Wednesday, September 6, 2017

Kids on the night shift

I've been wanting to get my kids out for the night experience. Earlier opportunities this summer involved high water, and I just wasn't crazy about little kids streamside in elevated flows in the darkness. I also wanted some moon - not that I'm picky or anything, but I wanted their first trip out to be enjoyable, and I figured being able to see their surroundings would make it all the more pleasant and awe inspiring.

I saw a handful of mice dart across the road in the headlights as we vibrated over the washboards in darkness to where I wanted to start. Always a good sign that the 'hatch' is on.  As we got out of the truck I noticed another mouse on the gravel of the road. The kids bailed out and gave it a good chase. They had it cornered a couple times before losing it into a crevice. That seemed to set the stage for a good night of adventure and mousing. Well, it would only be a couple hours. Maybe three. It certainly wouldn't be all night.

We hiked to what I figured was a decent starting point for both fishing structure and minimally hazardous waterline. The kids experienced how well they truly can see in the ambient light of night (at least in the wide open unvegetated world that is Montana) because I had them hike with lights off. The pale dirt of the trail was easy to see, and as eyes adjusted to the dimness the texture of the ground surface could be seen. The hillsides were white in the moonlight but were still only a vague suggestion of the terrain.

When we arrived at the water's edge, they both slipped a life jacket on.  We'd discussed this ahead of time and they accepted my requirement without any pushback.

As the night wore on we did things I never do. We shined lights everywhere. We observed bats.  I knew there were a lot, but it wasn't till this night that I knew just how many filled the air. We watched them eat and flitter. We watched them react to the flying mouse fly. I pointed out the sounds of the bats and of landing waterfowl. They spotlighted my mouse and watched how it came to life in the water. I was tossing one of Chris Cutler's arti-mouse creations I'd gotten from him earlier in the summer. My daughter exclaimed "It looks just like a real mouse!"

We listened to real mice rustle in the bushes. They scrutinized insects. They hunted crayfish. And maybe most of all, they were fascinated with their ability to create sparks by smashing one rock into another.

I had three hits, and the kids heard them all. Each was quite different in volume from the occasional slurp of a bug that was happening now and again out in the unseen water. Each was a close range explosion, with the last being least dramatic.

After the second miss, which had been attached for a nanosecond and resulted in some extra thrashing, my son announced that tonight wasn't my night. If he only knew how lucky we were to have done this well and it was barely midnight. I wanted to tell him I'd missed nine before finally hooking the tenth on my last trip out, but I didn't think that would boost morale.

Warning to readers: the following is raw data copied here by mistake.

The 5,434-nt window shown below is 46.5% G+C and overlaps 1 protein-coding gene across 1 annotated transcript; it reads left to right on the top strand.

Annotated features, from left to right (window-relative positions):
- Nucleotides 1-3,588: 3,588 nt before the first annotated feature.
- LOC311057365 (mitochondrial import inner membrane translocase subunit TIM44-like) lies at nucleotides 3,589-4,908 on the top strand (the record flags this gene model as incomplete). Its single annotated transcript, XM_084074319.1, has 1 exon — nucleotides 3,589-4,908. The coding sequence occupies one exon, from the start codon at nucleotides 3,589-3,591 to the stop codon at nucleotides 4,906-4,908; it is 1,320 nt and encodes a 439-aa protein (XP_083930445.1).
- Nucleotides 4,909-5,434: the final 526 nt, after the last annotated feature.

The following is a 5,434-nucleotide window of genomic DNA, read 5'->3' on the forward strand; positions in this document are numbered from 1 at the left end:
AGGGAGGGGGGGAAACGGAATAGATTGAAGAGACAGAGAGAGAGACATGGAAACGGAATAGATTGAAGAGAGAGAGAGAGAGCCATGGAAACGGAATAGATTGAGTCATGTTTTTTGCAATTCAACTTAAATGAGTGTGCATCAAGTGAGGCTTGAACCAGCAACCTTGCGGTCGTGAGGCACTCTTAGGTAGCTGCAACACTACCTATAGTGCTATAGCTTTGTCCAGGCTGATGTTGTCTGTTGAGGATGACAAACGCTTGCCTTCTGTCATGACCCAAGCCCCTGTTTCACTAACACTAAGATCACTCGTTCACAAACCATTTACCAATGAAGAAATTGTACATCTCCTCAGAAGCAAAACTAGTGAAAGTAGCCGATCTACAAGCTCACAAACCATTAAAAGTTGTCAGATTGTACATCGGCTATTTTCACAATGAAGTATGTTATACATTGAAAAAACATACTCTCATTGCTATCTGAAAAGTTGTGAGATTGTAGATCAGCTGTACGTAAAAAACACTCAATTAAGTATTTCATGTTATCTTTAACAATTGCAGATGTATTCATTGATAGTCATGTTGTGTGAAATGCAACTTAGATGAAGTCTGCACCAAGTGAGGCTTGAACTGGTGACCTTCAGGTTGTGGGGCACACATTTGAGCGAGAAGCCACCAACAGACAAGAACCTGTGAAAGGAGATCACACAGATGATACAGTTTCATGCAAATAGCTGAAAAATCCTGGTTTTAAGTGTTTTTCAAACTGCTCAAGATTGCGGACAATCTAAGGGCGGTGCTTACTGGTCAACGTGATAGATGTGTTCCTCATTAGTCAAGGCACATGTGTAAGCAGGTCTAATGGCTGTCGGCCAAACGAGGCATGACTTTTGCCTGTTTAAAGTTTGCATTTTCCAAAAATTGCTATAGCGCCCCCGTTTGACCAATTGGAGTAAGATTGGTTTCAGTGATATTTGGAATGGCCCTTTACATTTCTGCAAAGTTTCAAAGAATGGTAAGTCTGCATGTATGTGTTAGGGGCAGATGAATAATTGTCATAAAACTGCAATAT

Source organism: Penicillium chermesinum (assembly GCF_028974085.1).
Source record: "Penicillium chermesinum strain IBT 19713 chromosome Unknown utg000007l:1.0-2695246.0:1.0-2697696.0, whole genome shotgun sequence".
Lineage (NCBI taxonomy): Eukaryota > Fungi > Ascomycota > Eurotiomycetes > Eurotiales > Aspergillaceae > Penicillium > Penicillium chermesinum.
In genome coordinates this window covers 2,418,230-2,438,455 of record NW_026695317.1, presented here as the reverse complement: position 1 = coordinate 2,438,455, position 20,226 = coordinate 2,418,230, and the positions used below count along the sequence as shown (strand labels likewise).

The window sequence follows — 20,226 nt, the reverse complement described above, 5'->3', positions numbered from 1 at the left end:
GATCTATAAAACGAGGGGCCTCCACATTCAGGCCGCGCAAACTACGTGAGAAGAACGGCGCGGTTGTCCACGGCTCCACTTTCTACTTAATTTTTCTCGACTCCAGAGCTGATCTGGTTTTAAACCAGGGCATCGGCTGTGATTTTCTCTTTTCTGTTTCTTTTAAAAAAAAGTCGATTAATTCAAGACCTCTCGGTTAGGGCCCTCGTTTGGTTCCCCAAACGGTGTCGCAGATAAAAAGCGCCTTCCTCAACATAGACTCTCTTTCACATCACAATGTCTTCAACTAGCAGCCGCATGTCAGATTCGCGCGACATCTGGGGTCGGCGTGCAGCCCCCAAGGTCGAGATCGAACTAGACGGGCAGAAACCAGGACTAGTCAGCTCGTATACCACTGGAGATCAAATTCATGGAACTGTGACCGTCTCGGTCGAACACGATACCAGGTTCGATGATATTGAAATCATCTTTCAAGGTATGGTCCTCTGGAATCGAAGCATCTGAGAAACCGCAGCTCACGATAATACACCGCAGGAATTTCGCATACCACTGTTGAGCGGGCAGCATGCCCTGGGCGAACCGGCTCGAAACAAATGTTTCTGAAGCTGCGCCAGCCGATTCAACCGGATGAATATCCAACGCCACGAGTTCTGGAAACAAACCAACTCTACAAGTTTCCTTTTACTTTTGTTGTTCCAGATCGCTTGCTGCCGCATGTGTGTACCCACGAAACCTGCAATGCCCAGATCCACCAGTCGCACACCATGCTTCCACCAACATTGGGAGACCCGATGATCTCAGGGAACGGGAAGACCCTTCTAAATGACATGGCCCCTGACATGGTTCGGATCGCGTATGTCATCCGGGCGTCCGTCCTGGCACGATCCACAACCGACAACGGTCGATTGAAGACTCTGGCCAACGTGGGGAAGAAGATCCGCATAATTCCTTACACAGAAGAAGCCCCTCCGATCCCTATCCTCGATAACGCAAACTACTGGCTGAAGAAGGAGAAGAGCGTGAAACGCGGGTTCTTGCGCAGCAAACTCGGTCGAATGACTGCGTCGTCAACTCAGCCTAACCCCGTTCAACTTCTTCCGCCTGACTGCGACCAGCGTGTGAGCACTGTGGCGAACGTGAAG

Energy was dwindling. The excitement of dad taking them on a midnight hike was fading into the desire to be in bed. They needed a goal. I pointed at a tree silhouetted against the sky up ahead where we would climb out of the river bed. And doggone if I didn't connect with hit number three behind a boulder just at that exit point.

All lights came on the instant I gave permission and the river was flooded with light like day as they watched the mouse-eating brown jump and run. I got a lucky break when it wrapped around a boulder and then came back. Truthfully, I'd never seen a night battle like this. I avoid light whenever possible until net time or quick progress along the bank is needed. I can say with certainty that flipping the light on prematurely in the past has resulted in an extra surge or two of fight.

My daughter pulled the net from my pack and I passed the camera to my son. In the final second, I slid the net under the fish because my daughter couldn't reach it. We studied it, took pictures, revived it, and watched it swim off. Their headlamps stayed trained on the brown until it was out of sight.

I never took another cast. Just stowed the mouse on the keeper and began our ascent from the river edge.

In the truck they fought over who got head space in the middle of the back seat - but there wasn't enough energy to maintain any sibling dominace and they melted into a puddle of life jacket pillows. They were sound asleep before the truck tires made three revolutions.

They've talked about the trip since.  And we went out once more in the final days before school started.  Our trips to the river in the middle of the night opened their eyes and dispelled whatever myths they'd found themselves believing ahead of time.  My son is looking forward to the next time we go - mostly so he can bash little rocks into bigger rocks and watch the fireworks again.  It just isn't as much fun in the day anymore now that he knows there are unseen sparks. Oh yeah, and maybe dad will catch another one.


  1. I love it Bryan. You're my inspiration. I really need to get my boys out to do this very same thing. :) On a side note, I have also noticed how much extra fight a fish has when it has bright lights on it. When it's dark sometimes I'm not even sure they really know they're being caught, sometimes.

  2. Ha! To think I could inspire you with regard to anything in fly fishing is humbling. Thanks!
    And yes, it seems that flipping on a light ignites greater fight instinct, where sometimes without light a big fish just sits or slowly cruises for a while. Sometimes.